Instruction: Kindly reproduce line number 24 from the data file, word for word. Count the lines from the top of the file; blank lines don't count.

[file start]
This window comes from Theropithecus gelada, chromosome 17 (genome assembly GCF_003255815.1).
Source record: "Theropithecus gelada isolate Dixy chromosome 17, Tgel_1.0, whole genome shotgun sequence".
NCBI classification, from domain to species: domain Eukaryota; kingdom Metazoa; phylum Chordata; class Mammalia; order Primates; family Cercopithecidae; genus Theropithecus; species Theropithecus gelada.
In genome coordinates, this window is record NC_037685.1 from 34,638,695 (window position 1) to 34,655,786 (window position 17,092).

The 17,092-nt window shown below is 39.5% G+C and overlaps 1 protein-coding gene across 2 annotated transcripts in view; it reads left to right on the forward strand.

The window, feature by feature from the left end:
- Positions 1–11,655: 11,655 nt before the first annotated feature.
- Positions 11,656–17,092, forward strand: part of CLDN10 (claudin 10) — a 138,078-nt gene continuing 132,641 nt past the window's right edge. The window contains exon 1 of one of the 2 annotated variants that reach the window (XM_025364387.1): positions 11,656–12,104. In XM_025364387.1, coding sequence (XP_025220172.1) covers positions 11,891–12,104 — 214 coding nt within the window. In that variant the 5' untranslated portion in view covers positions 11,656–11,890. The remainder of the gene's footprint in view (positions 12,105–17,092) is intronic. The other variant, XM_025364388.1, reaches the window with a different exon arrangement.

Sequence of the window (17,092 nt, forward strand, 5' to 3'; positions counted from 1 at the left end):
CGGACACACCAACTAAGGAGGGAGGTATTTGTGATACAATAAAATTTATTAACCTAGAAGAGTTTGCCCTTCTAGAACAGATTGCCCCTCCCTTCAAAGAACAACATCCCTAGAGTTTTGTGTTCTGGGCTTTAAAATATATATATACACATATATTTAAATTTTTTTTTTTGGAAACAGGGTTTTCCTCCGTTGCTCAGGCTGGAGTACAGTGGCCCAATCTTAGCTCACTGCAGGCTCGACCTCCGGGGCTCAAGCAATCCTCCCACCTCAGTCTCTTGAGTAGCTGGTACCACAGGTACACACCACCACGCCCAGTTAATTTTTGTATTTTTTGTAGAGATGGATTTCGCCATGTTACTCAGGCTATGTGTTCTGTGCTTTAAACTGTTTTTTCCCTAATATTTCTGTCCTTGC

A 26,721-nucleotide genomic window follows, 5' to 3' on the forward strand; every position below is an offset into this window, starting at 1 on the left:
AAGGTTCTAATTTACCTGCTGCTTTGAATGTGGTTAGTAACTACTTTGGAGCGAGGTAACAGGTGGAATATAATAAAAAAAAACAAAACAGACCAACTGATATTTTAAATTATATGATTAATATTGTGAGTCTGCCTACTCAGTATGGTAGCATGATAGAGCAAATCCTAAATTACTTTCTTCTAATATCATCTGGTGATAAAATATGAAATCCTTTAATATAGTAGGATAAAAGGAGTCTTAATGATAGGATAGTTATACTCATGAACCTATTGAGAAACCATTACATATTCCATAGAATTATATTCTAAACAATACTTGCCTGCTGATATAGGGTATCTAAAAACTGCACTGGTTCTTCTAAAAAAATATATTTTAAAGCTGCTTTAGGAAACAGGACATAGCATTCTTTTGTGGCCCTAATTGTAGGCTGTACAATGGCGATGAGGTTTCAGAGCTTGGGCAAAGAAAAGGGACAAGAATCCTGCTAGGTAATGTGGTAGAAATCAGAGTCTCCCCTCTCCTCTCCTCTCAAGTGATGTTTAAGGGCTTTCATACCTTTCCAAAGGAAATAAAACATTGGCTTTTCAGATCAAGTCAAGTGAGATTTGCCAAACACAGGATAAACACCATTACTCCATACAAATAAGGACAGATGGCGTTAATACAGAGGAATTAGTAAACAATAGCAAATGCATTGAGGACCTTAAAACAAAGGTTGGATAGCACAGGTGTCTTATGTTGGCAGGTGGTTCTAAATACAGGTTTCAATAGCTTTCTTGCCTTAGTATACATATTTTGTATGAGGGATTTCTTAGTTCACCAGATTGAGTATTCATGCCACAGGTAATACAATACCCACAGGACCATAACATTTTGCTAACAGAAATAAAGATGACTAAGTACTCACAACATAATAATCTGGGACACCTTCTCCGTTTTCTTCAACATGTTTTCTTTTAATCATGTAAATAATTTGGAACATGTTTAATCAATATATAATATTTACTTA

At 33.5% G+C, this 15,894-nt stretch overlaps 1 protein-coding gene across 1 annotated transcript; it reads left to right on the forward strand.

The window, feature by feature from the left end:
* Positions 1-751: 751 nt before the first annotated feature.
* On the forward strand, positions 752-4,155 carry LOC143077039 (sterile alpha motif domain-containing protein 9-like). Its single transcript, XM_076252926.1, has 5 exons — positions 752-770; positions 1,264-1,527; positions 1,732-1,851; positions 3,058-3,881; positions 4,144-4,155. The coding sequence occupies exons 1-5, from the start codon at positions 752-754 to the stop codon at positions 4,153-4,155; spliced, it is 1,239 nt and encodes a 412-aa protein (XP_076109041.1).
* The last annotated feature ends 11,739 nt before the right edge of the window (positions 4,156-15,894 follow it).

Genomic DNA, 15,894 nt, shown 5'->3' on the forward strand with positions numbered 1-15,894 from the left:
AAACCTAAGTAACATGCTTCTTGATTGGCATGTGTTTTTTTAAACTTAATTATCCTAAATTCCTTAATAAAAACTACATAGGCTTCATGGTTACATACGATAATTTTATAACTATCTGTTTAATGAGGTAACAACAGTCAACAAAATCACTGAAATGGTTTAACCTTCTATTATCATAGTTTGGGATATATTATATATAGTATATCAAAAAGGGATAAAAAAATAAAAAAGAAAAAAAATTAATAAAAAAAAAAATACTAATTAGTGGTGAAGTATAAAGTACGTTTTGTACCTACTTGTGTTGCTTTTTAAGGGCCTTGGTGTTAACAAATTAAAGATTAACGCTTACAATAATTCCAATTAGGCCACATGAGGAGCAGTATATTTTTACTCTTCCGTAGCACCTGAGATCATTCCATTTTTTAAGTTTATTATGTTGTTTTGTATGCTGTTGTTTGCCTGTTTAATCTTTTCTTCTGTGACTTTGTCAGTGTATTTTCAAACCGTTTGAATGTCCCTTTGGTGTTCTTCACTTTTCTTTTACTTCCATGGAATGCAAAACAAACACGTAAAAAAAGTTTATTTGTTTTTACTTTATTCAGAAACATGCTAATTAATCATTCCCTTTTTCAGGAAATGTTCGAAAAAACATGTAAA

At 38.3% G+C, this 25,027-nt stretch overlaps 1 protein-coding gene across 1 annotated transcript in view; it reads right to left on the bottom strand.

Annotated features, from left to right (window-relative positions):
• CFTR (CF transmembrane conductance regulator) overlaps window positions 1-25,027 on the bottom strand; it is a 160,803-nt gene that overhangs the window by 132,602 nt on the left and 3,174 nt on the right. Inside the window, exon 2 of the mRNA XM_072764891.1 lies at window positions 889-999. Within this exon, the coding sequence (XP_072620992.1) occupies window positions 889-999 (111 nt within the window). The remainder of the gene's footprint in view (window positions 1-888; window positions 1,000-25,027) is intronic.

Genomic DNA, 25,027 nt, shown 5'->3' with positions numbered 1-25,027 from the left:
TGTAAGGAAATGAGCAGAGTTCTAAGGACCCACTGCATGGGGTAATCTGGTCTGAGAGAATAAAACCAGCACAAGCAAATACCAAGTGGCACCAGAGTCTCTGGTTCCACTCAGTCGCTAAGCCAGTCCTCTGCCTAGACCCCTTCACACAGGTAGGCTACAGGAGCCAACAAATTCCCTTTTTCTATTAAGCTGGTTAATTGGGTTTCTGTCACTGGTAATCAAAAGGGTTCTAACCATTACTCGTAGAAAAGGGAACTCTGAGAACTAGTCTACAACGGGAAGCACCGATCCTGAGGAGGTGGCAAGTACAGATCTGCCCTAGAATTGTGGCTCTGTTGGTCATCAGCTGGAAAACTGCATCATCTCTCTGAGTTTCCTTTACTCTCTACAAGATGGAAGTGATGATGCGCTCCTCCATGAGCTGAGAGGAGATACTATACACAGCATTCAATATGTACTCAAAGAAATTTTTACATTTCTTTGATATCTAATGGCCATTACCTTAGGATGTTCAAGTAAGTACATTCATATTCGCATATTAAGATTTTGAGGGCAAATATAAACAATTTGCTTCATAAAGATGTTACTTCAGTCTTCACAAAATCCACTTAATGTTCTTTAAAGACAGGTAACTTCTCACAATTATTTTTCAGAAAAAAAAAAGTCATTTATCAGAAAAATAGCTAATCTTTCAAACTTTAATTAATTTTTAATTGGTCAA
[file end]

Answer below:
TGTAAGGAAATGAGCAGAGTTCTAAGGACCCACTGCATGGGGTAATCTGGTCTGAGAGAATAAAACCAGCACAAGCAAATACCAAGTGGCACCAGAGTCTCTGGTTCCACTCAGTCGCTAAGCCAGTCCTCTGCCTAGACCCCTTCACACAGGTAGGCTACAGGAGCCAACAAATTCCCTTTTTCTATTAAGCTGGTTAATTGGGTTTCTGTCACTGGTAATCAAAAGGGTTCTAACCATTACTCGTAGAAAAGGGAACTCTGAGAACTAGTCTACAACGGGAAGCACCGATCCTGAGGAGGTGGCAAGTACAGATCTGCCCTAGAATTGTGGCTCTGTTGGTCATCAGCTGGAAAACTGCATCATCTCTCTGAGTTTCCTTTACTCTCTACAAGATGGAAGTGATGATGCGCTCCTCCATGAGCTGAGAGGAGATACTATACACAGCATTCAATATGTACTCAAAGAAATTTTTACATTTCTTTGATATCTAATGGCCATTACCTTAGGATGTTCAAGTAAGTACATTCATATTCGCATATTAAGATTTTGAGGGCAAATATAAACAATTTGCTTCATAAAGATGTTACTTCAGTCTTCACAAAATCCACTTAATGTTCTTTAAAGACAGGTAACTTCTCACAATTATTTTTCAGAAAAAAAAAAGTCATTTATCAGAAAAATAGCTAATCTTTCAAACTTTAATTAATTTTTAATTGGTCAA